1. Field of the Invention
The present invention is in the field of manufacturing tempered glass articles.
2. The Prior Art
As is well known, tempered glass presents certain mechanical advantages over and above conventional annealed glass. Among such advantages there may be mentioned increased mechanical strength and increased resistance to thermal and mechanical shocks. Additionally, tempered glass has the property, when broken, of dicing or falling into a multiplicity of small fragments, the edges of which are relatively dull. As a result of the increased mechanical strength and safety properties of tempered glass, its use has been mandated by many building codes.
Further, it is desirable that lenses, such as eyeglass and camera lenses, be formed of tempered glass, both for purposes of increased ruggedness and to avoid, in the event of breakage, formation of harmful shards or glass fragments.
Notwithstanding the known desirable properties of tempered glass, the employment of structural tempered glass components has been hampered by the difficulty of fabricating the same. Tempering methods heretofore practiced require that the glass element be heated to a temperature somewhere above the annealing point and generally in the range between the annealing and softening points, and thereafter subjected to quenching influences which act in a known manner to effect a condition within the glass wherein shallow zones adjacent the surfaces of the cooled glass are under compression and the internal components of the glass are under tension.
The problem inhering in such method resides in the fact that the heating of glass shapes, and particularly shapes of substantial size, such as an arcuate section of a revolving door, to the temperature range necessary for effecting tempering, renders the glass subject to deformation, whereby the glass will sag or change its shape to a greater or lesser degree, depending upon such factors as the size and curvature of the piece, temperature, manner in which the sheet is supported during tempering, etc.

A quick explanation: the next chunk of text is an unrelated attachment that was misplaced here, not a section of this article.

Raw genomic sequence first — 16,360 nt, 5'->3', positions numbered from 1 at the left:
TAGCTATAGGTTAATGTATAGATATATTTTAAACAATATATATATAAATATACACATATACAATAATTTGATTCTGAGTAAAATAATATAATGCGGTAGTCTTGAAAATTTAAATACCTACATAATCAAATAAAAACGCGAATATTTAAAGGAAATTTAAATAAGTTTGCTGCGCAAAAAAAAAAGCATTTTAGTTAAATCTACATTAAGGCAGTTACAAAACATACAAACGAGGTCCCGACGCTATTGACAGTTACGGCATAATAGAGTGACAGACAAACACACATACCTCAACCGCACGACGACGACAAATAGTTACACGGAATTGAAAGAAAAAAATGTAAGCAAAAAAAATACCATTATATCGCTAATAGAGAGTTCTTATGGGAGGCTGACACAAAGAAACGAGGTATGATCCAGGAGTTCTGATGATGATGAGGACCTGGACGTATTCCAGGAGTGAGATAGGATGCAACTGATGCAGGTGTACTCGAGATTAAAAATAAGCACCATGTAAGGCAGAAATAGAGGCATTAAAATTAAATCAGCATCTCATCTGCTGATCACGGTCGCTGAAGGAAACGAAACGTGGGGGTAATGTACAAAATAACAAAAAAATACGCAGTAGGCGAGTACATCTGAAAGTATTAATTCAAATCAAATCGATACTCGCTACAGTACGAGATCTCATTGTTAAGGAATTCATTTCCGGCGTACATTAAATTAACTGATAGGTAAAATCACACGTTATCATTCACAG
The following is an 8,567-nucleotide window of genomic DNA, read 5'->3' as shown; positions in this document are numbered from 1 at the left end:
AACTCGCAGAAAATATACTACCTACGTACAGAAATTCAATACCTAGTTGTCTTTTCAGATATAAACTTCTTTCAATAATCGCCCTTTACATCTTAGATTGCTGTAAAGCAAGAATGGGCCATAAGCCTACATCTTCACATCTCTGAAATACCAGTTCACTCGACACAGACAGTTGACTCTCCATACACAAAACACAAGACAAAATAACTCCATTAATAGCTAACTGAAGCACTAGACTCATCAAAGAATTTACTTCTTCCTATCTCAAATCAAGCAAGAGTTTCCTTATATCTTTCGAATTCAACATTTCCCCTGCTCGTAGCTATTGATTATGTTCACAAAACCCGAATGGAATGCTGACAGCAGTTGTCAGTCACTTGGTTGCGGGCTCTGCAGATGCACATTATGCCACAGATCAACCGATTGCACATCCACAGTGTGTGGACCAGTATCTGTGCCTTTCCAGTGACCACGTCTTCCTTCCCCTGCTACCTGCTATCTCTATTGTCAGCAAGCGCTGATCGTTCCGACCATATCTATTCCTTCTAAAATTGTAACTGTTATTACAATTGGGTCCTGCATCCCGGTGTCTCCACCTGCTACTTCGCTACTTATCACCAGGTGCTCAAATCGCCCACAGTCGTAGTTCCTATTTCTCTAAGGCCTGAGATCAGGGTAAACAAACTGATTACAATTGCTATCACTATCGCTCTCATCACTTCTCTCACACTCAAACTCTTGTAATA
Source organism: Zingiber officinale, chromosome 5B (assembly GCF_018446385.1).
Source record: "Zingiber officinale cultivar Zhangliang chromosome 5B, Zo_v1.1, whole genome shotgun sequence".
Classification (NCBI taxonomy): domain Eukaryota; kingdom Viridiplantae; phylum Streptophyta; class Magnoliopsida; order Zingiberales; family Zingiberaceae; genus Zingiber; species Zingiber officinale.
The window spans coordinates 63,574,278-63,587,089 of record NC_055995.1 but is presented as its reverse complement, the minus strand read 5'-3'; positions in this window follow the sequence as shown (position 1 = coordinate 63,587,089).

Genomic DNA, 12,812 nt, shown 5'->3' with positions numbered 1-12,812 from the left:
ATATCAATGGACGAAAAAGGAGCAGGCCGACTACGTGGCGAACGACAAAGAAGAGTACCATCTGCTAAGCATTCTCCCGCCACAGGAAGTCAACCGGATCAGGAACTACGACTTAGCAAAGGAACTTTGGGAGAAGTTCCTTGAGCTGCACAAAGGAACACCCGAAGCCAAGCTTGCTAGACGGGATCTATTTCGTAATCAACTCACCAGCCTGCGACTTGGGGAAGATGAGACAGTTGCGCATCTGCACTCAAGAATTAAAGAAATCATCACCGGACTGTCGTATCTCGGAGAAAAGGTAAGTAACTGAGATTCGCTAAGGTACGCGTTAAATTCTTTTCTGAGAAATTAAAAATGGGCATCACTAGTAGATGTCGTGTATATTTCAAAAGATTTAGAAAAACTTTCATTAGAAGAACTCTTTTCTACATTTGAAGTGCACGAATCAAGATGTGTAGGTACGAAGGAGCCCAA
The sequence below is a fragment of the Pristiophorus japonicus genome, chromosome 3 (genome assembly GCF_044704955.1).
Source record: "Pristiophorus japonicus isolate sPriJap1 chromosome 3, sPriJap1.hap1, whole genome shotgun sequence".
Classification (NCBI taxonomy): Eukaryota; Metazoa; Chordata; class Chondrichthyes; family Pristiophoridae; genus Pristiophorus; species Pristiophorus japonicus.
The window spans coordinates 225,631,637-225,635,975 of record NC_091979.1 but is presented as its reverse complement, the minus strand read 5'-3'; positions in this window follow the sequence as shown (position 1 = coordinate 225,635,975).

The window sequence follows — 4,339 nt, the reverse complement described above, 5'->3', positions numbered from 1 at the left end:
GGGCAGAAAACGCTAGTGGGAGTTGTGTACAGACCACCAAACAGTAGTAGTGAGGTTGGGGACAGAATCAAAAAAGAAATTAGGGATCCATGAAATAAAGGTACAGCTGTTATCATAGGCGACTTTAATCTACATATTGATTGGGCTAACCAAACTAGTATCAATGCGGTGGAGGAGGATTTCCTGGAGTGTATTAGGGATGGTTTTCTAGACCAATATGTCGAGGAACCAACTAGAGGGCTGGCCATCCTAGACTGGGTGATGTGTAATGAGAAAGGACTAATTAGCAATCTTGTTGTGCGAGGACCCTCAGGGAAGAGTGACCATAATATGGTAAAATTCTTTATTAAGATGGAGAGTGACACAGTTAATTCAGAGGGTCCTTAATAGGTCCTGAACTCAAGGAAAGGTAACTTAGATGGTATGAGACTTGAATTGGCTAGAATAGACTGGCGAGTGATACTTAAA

It will be appreciated that even minor deflections or deformations will render the glass useless for installations wherein the glass must be maintained within reasonably precise tolerance limits.
The tempering of shaped articles without substantial distortion has been effected by fabricating special jigs, molds or like support elements which prevent distortion of the heated article. While it is practicable to fabricate such jigs, molds and the like for high volume production, such as automobile windshields, wherein hundreds of thousands of identical tempered glass elements are to be produced, the cost of forming molds for the production of thousands of units or fewer, renders the procedure prohibitively expensive.
A further difficulty in working with tempered glass is that the glass, after tempering, cannot normally be cut, ground or similarly processed. Thus, optical lenses, the surfaces of which must be formed with precise curvatures, cannot be tempered by conventional methods since the heating and quenching steps would involve sufficient lowering of the glass viscosity to permit slight deformation of shape of the glass. As noted, a lens cannot normally be tempered and then polished to final shape.